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Biotech seeds pose a threat to organic farmers and The Environment

Author: Brian Tokar

Once again, the problem of genetically engineered crop varieties (GMOs, or "genetically modified organisms") and their consequences for Vermont farmers is being debated in the Statehouse. Gov. Douglas and Agriculture Secretary Steven Kerr continue to assert that if Vermont farmers would simply communicate better with their neighbors, there would be no need for further legislation to address this vexing issue.

"Coexistence," not regulation, we are told, is the answer to Vermont farmers' problems with GMOs. Unfortunately, the Agency's statements over the past year represent an extremely shortsighted approach to a growing and increasingly serious problem. In Vermont , and worldwide, the market for organic and other identity-preserved non-engineered crops is growing rapidly, while the market for GMOs is highly contested and controversial.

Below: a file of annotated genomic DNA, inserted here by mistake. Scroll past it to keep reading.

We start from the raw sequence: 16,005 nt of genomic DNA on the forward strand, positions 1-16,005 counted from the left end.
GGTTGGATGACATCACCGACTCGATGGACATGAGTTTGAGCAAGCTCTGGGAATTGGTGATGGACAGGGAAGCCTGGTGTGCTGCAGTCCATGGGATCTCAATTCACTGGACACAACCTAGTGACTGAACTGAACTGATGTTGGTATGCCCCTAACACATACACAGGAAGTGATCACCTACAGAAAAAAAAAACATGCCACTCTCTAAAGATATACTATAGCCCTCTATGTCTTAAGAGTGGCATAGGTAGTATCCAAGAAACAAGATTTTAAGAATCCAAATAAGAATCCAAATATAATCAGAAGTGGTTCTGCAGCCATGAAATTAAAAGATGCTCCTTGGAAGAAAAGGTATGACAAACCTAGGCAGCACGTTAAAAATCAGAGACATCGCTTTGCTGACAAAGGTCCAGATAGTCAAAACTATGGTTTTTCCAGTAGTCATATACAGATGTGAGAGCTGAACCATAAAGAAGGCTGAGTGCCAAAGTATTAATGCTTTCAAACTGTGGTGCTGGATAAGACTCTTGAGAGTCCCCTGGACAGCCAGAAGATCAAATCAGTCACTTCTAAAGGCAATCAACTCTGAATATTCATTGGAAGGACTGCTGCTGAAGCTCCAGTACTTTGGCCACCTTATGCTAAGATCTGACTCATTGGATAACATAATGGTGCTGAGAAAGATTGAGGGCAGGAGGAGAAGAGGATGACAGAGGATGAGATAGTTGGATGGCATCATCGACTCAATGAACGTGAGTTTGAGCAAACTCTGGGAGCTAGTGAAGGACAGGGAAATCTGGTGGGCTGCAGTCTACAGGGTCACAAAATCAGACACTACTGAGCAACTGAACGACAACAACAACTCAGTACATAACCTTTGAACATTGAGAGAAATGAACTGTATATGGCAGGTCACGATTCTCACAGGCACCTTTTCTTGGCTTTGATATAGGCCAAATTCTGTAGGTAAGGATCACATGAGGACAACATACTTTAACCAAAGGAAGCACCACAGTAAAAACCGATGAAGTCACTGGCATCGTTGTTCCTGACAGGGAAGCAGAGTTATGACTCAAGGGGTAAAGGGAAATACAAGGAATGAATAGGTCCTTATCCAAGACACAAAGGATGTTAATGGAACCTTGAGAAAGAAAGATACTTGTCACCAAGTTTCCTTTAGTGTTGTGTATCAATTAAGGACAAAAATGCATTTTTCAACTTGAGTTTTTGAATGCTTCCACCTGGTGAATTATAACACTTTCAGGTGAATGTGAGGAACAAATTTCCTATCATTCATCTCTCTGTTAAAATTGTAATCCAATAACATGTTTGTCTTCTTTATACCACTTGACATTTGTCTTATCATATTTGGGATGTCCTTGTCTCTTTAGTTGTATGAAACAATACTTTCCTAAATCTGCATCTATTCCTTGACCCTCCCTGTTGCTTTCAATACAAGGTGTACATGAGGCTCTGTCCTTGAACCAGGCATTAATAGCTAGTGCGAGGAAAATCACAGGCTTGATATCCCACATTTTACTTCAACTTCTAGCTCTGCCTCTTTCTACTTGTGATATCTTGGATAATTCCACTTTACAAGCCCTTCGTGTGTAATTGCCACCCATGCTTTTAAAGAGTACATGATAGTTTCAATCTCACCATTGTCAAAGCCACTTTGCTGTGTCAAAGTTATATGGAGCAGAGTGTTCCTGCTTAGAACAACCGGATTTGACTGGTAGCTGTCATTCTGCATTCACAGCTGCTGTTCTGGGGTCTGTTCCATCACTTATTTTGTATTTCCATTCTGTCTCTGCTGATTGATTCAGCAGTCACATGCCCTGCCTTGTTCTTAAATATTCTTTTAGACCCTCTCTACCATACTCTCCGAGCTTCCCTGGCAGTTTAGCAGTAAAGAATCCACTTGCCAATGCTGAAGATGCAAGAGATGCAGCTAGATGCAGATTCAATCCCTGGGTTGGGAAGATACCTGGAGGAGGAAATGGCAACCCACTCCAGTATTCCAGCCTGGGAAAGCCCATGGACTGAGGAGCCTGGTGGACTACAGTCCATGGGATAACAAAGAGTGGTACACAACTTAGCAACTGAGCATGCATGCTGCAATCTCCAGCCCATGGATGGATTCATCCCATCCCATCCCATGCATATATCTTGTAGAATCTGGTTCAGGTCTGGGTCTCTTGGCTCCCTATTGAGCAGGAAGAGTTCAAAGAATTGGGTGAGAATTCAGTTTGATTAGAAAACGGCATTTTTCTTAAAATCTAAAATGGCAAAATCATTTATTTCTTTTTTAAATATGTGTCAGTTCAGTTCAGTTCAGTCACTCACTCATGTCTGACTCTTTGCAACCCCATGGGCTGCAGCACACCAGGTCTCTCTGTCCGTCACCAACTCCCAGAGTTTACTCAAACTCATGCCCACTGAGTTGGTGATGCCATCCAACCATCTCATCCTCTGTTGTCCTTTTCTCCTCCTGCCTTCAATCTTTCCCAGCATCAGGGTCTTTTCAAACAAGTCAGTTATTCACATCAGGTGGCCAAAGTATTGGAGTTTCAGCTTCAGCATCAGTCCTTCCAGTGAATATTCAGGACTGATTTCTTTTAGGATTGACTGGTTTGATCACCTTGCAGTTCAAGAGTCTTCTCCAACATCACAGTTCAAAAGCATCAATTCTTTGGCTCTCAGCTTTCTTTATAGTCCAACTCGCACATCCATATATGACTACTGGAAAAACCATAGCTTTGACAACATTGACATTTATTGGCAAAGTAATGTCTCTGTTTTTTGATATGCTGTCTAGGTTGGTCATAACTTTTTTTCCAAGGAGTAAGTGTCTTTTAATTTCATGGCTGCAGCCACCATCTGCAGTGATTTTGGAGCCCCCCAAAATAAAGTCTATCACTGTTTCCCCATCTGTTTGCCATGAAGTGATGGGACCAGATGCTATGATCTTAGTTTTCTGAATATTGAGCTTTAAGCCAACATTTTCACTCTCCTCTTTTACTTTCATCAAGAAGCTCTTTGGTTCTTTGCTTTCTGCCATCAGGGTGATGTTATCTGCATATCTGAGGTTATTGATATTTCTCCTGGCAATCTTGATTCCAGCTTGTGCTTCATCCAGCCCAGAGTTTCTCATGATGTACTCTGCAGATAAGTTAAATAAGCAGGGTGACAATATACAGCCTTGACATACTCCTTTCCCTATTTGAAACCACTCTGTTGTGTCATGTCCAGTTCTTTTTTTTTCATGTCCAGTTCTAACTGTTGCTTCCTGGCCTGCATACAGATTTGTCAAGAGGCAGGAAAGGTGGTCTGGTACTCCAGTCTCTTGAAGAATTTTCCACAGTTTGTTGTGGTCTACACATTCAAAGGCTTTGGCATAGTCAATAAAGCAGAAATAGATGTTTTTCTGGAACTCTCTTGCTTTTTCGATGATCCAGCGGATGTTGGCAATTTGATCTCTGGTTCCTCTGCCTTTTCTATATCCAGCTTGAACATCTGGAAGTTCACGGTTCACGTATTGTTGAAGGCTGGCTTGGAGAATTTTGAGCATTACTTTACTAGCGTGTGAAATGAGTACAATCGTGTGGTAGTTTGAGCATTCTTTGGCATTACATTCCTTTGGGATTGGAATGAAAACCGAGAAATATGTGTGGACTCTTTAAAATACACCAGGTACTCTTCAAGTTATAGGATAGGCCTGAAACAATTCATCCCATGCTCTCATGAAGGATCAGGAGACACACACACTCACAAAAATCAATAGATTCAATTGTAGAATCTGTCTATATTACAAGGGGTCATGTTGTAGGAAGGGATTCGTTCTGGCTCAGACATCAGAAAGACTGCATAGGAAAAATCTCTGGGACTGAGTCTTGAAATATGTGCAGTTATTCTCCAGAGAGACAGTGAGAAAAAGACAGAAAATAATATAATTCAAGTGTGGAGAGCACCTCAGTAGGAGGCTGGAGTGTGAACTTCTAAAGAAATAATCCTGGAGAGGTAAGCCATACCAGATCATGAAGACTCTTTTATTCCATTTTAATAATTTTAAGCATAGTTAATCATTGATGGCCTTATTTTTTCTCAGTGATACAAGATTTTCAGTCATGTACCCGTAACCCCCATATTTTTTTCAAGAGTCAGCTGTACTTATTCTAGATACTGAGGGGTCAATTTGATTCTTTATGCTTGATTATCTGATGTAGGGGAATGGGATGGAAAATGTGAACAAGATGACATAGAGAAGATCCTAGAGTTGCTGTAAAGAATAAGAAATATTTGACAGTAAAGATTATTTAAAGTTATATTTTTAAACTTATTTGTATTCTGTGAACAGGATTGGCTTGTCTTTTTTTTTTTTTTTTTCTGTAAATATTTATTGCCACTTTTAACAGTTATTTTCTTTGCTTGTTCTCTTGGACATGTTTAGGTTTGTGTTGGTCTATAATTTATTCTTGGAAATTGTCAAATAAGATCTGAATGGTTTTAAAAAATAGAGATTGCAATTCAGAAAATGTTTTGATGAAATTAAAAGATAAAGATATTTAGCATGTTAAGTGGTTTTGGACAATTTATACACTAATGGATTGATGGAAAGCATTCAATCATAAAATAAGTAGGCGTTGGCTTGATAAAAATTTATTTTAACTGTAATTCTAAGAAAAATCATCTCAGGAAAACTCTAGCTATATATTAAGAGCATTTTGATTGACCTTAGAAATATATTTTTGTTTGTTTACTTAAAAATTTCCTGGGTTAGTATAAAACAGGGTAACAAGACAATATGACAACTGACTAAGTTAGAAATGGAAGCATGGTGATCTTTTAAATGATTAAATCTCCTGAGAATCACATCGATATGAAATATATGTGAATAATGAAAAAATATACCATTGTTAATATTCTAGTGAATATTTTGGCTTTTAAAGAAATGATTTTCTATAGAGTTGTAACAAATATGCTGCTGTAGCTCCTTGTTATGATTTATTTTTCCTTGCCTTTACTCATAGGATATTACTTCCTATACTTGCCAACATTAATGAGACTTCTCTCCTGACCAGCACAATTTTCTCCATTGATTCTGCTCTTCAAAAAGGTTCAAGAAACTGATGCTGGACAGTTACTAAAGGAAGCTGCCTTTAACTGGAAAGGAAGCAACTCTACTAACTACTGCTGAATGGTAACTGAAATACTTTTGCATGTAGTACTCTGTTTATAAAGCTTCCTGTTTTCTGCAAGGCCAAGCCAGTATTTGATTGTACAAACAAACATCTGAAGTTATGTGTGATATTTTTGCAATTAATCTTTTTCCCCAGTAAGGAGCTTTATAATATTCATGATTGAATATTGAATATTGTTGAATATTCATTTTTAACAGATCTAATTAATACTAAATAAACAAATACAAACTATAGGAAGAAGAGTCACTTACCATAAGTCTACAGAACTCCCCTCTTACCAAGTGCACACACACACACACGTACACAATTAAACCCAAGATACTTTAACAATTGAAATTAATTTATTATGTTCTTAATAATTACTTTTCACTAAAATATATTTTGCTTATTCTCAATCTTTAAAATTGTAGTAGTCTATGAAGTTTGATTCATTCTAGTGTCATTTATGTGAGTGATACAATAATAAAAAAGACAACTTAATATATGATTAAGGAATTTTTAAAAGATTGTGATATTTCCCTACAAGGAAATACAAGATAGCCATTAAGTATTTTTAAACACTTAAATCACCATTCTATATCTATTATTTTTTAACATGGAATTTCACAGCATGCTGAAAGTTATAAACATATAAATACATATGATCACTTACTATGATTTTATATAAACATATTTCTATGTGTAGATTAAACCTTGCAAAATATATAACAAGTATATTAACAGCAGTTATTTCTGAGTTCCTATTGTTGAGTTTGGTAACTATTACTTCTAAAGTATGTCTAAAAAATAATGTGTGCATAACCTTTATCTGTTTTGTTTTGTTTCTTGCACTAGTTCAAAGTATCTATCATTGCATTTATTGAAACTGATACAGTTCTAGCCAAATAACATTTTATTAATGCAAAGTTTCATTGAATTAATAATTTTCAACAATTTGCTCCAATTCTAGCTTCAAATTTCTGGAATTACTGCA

The Agency's approach offers no comprehensive protection for non-GMO growers, and no legal requirement for GMO growers to cooperate. This is an unacceptable situation for the vast majority of Vermont farmers who have little to gain and possibly everything to lose from this unreliable and highly disruptive new technology.

The problem of transgenic contamination of organic and other non-engineered crops has become increasingly widespread. In Canada , farmers have detected varieties of canola that are simultaneously resistant to three different chemical herbicides, as a result of cross-pollination of different varieties genetically manipulated to be herbicide tolerant. These have come to be viewed as "superweeds," requiring increasingly virulent weed killers to remove them.